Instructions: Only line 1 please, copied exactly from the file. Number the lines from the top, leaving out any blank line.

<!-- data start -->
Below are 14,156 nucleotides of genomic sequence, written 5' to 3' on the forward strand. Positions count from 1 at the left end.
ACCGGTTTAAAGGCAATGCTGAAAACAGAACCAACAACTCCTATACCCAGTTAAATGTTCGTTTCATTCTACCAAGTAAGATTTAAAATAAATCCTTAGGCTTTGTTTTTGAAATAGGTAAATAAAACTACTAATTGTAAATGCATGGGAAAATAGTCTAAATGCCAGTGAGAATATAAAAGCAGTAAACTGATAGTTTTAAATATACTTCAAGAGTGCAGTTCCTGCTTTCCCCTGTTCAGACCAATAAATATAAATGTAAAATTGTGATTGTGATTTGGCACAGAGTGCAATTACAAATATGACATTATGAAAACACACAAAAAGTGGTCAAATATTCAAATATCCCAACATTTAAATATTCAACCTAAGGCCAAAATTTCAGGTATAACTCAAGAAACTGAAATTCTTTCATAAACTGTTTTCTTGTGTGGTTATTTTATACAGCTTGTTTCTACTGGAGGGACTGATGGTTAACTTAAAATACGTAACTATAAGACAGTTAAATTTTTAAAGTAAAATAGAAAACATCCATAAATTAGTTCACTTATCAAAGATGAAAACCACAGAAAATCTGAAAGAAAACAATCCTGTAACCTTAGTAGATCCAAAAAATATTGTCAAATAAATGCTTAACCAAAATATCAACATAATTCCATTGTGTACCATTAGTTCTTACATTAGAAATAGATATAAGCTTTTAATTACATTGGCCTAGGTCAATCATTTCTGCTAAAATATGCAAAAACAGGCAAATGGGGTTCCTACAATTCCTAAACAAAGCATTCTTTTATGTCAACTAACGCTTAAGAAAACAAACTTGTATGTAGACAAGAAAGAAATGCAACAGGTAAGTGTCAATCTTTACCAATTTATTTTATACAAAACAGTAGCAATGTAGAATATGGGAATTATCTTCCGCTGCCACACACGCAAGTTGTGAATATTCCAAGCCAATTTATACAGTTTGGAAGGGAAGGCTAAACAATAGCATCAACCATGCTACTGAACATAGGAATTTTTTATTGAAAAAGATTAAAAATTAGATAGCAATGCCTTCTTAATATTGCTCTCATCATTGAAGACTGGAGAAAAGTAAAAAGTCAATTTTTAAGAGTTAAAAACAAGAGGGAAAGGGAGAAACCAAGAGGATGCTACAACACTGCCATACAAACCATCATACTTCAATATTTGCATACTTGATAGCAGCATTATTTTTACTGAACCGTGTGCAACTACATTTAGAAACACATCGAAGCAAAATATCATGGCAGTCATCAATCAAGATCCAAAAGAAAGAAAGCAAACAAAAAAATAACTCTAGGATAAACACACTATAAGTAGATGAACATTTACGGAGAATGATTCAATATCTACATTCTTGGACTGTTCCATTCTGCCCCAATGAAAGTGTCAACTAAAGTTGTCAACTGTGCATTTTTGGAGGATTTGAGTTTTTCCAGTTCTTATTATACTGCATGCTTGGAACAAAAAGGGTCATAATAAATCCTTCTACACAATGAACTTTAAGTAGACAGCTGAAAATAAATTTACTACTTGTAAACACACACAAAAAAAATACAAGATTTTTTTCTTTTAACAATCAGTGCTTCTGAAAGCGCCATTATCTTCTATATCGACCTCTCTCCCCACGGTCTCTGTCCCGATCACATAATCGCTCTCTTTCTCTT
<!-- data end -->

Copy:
Below are 14,156 nucleotides of genomic sequence, written 5' to 3' on the forward strand. Positions count from 1 at the left end.